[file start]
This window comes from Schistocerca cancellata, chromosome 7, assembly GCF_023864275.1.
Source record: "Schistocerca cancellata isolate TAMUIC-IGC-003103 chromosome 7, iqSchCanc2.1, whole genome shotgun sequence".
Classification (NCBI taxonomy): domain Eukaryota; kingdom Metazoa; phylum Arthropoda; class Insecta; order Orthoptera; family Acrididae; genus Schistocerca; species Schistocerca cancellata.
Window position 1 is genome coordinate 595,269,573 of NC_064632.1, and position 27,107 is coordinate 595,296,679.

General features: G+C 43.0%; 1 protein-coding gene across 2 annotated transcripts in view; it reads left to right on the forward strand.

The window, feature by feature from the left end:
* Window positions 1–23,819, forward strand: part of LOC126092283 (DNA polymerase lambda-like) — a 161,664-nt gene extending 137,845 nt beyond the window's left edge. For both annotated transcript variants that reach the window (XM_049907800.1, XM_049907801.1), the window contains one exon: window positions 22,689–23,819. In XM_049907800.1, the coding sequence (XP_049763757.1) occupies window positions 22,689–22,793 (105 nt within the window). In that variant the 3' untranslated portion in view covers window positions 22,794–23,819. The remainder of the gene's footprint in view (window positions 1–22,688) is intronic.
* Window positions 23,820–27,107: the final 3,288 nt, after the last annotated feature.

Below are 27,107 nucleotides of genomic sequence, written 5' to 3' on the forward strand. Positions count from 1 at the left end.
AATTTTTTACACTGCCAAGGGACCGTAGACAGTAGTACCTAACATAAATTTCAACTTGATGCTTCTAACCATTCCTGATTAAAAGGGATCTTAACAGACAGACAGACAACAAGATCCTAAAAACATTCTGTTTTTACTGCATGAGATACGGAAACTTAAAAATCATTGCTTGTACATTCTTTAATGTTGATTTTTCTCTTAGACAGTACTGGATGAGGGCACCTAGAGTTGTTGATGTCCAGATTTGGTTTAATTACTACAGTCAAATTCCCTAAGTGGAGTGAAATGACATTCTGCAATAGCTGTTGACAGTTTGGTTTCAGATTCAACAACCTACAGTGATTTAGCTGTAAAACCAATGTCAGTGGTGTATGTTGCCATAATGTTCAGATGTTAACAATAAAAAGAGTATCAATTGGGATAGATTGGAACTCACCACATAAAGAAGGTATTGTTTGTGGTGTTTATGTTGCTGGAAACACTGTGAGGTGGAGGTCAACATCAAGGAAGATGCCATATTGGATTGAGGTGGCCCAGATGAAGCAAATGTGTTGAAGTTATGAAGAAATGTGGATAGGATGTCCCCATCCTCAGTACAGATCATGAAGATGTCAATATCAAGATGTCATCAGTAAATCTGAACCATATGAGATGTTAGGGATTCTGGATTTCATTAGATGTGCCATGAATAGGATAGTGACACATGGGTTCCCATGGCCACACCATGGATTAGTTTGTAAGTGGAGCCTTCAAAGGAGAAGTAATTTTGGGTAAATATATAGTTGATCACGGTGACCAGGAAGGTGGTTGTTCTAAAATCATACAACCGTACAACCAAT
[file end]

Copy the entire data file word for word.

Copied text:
This window comes from Schistocerca cancellata, chromosome 7, assembly GCF_023864275.1.
Source record: "Schistocerca cancellata isolate TAMUIC-IGC-003103 chromosome 7, iqSchCanc2.1, whole genome shotgun sequence".
Classification (NCBI taxonomy): domain Eukaryota; kingdom Metazoa; phylum Arthropoda; class Insecta; order Orthoptera; family Acrididae; genus Schistocerca; species Schistocerca cancellata.
Window position 1 is genome coordinate 595,269,573 of NC_064632.1, and position 27,107 is coordinate 595,296,679.

General features: G+C 43.0%; 1 protein-coding gene across 2 annotated transcripts in view; it reads left to right on the forward strand.

The window, feature by feature from the left end:
* Window positions 1–23,819, forward strand: part of LOC126092283 (DNA polymerase lambda-like) — a 161,664-nt gene extending 137,845 nt beyond the window's left edge. For both annotated transcript variants that reach the window (XM_049907800.1, XM_049907801.1), the window contains one exon: window positions 22,689–23,819. In XM_049907800.1, the coding sequence (XP_049763757.1) occupies window positions 22,689–22,793 (105 nt within the window). In that variant the 3' untranslated portion in view covers window positions 22,794–23,819. The remainder of the gene's footprint in view (window positions 1–22,688) is intronic.
* Window positions 23,820–27,107: the final 3,288 nt, after the last annotated feature.

Below are 27,107 nucleotides of genomic sequence, written 5' to 3' on the forward strand. Positions count from 1 at the left end.
AATTTTTTACACTGCCAAGGGACCGTAGACAGTAGTACCTAACATAAATTTCAACTTGATGCTTCTAACCATTCCTGATTAAAAGGGATCTTAACAGACAGACAGACAACAAGATCCTAAAAACATTCTGTTTTTACTGCATGAGATACGGAAACTTAAAAATCATTGCTTGTACATTCTTTAATGTTGATTTTTCTCTTAGACAGTACTGGATGAGGGCACCTAGAGTTGTTGATGTCCAGATTTGGTTTAATTACTACAGTCAAATTCCCTAAGTGGAGTGAAATGACATTCTGCAATAGCTGTTGACAGTTTGGTTTCAGATTCAACAACCTACAGTGATTTAGCTGTAAAACCAATGTCAGTGGTGTATGTTGCCATAATGTTCAGATGTTAACAATAAAAAGAGTATCAATTGGGATAGATTGGAACTCACCACATAAAGAAGGTATTGTTTGTGGTGTTTATGTTGCTGGAAACACTGTGAGGTGGAGGTCAACATCAAGGAAGATGCCATATTGGATTGAGGTGGCCCAGATGAAGCAAATGTGTTGAAGTTATGAAGAAATGTGGATAGGATGTCCCCATCCTCAGTACAGATCATGAAGATGTCAATATCAAGATGTCATCAGTAAATCTGAACCATATGAGATGTTAGGGATTCTGGATTTCATTAGATGTGCCATGAATAGGATAGTGACACATGGGTTCCCATGGCCACACCATGGATTAGTTTGTAAGTGGAGCCTTCAAAGGAGAAGTAATTTTGGGTAAATATATAGTTGATCACGGTGACCAGGAAGGTGGTTGTTCTAAAATCATACAACCGTACAACCAAT